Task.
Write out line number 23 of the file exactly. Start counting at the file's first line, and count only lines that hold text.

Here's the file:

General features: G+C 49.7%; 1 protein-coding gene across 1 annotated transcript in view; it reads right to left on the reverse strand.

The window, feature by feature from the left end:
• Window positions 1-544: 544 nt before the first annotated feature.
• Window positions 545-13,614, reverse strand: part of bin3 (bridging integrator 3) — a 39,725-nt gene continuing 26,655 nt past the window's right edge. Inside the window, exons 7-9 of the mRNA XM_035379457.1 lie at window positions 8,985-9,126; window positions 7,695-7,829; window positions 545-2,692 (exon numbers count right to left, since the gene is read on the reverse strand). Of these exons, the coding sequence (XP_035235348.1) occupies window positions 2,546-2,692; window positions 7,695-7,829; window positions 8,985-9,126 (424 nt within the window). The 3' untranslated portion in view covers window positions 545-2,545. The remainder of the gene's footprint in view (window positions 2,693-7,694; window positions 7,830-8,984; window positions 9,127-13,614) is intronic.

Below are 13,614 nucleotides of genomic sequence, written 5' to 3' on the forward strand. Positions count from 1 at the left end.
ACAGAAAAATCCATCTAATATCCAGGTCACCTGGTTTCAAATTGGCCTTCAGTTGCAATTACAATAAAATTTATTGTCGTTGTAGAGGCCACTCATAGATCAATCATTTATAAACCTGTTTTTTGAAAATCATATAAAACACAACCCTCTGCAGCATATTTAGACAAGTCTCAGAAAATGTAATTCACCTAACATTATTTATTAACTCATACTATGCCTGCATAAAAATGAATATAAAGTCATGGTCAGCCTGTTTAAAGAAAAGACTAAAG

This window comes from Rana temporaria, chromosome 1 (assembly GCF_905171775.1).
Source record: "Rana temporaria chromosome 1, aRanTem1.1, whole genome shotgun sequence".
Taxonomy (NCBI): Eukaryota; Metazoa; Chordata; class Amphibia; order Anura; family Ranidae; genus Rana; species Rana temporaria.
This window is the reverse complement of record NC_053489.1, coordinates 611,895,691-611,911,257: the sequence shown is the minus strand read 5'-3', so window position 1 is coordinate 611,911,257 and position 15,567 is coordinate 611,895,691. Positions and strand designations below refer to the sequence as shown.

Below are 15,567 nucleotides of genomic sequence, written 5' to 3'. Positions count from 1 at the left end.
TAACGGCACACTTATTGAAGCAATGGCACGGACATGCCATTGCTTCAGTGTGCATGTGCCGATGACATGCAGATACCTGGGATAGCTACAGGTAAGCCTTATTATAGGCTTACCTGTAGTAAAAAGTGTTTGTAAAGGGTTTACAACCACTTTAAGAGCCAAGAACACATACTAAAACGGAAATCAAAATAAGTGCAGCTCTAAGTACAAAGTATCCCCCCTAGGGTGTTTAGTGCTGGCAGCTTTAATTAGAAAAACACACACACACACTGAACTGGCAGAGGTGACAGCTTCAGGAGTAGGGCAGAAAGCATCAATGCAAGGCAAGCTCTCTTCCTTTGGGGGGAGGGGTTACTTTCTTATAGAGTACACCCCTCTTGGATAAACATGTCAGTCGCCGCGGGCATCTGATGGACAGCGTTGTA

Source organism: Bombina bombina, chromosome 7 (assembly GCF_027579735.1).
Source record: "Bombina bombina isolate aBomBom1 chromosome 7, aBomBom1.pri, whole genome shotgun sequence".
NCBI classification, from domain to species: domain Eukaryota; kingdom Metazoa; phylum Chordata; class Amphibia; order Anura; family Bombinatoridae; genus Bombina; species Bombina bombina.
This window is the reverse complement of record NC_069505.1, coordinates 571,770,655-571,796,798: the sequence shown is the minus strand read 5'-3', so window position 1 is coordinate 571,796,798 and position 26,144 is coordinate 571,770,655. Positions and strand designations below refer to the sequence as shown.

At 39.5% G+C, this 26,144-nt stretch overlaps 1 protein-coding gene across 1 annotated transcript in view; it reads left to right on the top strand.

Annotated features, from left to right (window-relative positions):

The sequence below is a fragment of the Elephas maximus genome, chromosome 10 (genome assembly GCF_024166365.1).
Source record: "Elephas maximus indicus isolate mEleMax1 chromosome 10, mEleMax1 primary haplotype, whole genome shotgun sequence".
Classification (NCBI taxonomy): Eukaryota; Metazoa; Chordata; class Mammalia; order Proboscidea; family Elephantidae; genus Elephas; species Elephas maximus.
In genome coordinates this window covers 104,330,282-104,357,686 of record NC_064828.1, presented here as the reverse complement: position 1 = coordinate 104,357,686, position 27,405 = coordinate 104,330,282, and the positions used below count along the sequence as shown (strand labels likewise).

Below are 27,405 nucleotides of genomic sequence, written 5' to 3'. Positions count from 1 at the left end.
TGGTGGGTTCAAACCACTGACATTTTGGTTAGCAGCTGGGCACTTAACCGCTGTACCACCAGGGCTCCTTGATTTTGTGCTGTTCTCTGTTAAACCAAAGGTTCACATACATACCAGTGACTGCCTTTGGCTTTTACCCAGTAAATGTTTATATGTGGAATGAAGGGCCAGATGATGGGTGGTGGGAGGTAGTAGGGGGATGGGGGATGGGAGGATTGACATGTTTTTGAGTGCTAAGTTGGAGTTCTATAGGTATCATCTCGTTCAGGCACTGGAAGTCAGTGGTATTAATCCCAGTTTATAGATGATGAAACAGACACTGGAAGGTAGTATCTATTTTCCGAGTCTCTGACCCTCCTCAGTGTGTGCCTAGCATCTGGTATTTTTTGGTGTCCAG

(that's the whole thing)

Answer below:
Below are 27,405 nucleotides of genomic sequence, written 5' to 3'. Positions count from 1 at the left end.